Planning, scheduling, and controlling a project effectively

Network planning is a technique that is helpful in planning, scheduling, and controlling the projects that consists of many interrelated activities. Two network planning techniques are developed in 1950’s they are..


1. Program evaluation and review technique (PERT)
2. Critical path method (CPM)

CPM is akin to PERT; it was developed independently by Du Pont Company in the US to solve scheduling problems. CPM is primarily concerned with cost and time. It has been applied in many projects, Research and development program, starting a new venture etc. The common characteristics of PERT and CPM techniques are,

1. The project can be broken down into well-defined set of jobs or activities.
2. The activities must be performed in a certain sequence.
3. Within a defined s sequence the activity should be started and stopped.

Other forms of network planning network-planning techniques have been developed since then they are..

1. Precedence diagramming method (PDM)
2. Graphical evaluation review technique (GERT)

Network planning techniques are often compared with somewhat familiar tool known as Gantt chart. This is an older planning and scheduling tool, however it remains popular because of its simplicity. The Gantt chart combines two functions planning and scheduling. With the Gantt charts, the scheduling of activities occurs simultaneously with their planning. The person drawing the activity lines or bars must be aware of the interrelationships of the activities that is the activities must be finished before the others start and which activities can be performed concurrently.

One of the major drawbacks of Gantt chart is that it does not graphical display the interrelationship of activities. However, most project management software packages can produce Gantt charts that display the interdependencies among the tasks by connecting arrows. Because planning and scheduling are done simultaneously in the traditional Gantt chart, it is cumbersome to make changes to the plan manually.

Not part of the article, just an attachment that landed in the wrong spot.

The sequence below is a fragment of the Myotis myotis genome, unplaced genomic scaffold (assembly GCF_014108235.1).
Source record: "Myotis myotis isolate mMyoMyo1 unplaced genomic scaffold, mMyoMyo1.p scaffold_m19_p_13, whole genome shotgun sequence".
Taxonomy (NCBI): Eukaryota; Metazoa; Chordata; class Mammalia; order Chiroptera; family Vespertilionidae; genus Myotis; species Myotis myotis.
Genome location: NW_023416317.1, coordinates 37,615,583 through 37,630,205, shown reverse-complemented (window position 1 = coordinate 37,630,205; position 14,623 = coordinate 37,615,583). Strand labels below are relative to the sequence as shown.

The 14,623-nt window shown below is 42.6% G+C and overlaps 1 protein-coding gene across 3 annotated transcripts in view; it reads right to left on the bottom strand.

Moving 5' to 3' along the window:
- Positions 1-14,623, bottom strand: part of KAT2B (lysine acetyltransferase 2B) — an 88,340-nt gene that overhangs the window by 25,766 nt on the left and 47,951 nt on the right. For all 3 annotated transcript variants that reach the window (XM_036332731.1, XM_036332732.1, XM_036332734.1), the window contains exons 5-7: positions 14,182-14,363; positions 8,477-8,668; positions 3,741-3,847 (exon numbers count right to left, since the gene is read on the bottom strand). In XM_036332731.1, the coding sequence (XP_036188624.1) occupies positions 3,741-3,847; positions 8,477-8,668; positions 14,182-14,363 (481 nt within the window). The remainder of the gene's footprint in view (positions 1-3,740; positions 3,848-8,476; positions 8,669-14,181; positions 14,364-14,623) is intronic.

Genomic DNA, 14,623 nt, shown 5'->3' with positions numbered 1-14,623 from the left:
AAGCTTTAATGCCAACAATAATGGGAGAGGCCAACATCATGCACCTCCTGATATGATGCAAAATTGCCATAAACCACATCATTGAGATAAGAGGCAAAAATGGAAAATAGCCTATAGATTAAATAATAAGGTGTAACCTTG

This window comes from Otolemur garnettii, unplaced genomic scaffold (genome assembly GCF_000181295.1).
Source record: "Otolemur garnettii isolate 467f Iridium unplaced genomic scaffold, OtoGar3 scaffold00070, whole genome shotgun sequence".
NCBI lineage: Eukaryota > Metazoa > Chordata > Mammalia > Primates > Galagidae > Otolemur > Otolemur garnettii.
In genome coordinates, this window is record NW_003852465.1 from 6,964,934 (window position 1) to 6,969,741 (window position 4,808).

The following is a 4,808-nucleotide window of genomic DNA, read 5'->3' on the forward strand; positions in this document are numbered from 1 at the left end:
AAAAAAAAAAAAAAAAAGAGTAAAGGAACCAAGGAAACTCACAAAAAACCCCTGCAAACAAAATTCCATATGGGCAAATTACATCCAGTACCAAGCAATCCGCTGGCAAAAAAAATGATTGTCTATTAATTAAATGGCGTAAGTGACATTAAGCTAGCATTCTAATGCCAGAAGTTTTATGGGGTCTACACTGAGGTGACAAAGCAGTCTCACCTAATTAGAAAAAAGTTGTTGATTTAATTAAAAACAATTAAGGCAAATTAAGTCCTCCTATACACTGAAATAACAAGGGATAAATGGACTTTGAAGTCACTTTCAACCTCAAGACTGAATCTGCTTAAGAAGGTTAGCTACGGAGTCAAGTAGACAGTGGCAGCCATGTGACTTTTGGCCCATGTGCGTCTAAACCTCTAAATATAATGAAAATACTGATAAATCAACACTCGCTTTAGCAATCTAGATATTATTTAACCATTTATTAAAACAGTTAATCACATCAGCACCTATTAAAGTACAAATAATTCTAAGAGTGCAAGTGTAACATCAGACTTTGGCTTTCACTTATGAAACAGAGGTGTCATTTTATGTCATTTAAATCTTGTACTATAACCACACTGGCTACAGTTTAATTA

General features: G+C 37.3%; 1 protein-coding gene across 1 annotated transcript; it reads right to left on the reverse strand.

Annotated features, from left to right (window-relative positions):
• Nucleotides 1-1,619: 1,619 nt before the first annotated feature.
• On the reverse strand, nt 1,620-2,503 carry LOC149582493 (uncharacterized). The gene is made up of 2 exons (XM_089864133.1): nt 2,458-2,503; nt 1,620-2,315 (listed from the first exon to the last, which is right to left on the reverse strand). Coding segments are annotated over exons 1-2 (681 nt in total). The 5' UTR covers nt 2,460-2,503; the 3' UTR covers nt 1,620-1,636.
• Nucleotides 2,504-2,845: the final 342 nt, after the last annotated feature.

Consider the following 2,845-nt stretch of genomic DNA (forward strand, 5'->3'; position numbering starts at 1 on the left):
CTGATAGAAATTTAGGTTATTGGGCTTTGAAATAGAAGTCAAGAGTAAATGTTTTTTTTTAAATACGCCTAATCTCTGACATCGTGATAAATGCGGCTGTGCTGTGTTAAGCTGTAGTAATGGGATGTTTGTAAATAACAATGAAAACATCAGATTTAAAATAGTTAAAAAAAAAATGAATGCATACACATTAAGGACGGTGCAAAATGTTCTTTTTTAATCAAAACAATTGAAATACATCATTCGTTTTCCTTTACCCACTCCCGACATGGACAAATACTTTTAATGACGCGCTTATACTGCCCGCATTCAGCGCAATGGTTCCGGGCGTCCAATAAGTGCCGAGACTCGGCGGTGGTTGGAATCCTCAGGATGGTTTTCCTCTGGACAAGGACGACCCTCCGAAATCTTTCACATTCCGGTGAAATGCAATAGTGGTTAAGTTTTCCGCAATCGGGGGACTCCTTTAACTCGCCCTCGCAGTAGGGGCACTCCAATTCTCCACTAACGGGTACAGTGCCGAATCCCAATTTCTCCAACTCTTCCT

Network techniques, on the other hand, separate planning and scheduling functions. A network diagram is the result, or the output, of the planning function and is not drawn to a tome scale. The network diagram is also referred as project graph, which shows activities and events of the project and their logical relationship.

Time Estimation in network diagram:

1. Optimistic time
2. Most likely time
3. Pessimistic time

Network principles: There are different formats used in the drawing the network diagram

1.Activity in the box (AIB)
2.Activity on the arrow (AOA)

Activities have a precedential relationship i.e. they are linked in a precedential order to show which activities must be finished before others can start. AN activity cannot start until all of the preceding activities that are linked to it by arrows are completed.

Preparing a network diagram:

First select the format to be used, next start drawing the activities in their logical precedential order, as the project should progress from initiation to completion. When deciding the sequence in which the activities should be drawn to their logical precedential relationship to one another, you should ask the following questions to be asked regarding each activity.

1. Which activities must be done finished immediately before the other activity starts?
2. Which activities should be run concurrently?
3. Which activities cannot be started until other activity is finished?

Guidelines for drawing detailed network diagram:

1. Activities should be identified for each package
2. Preferable to draw a summary-level network first diagram
3. Level of details should be determined
4. Activities should be no longer estimated duration than the time intervals


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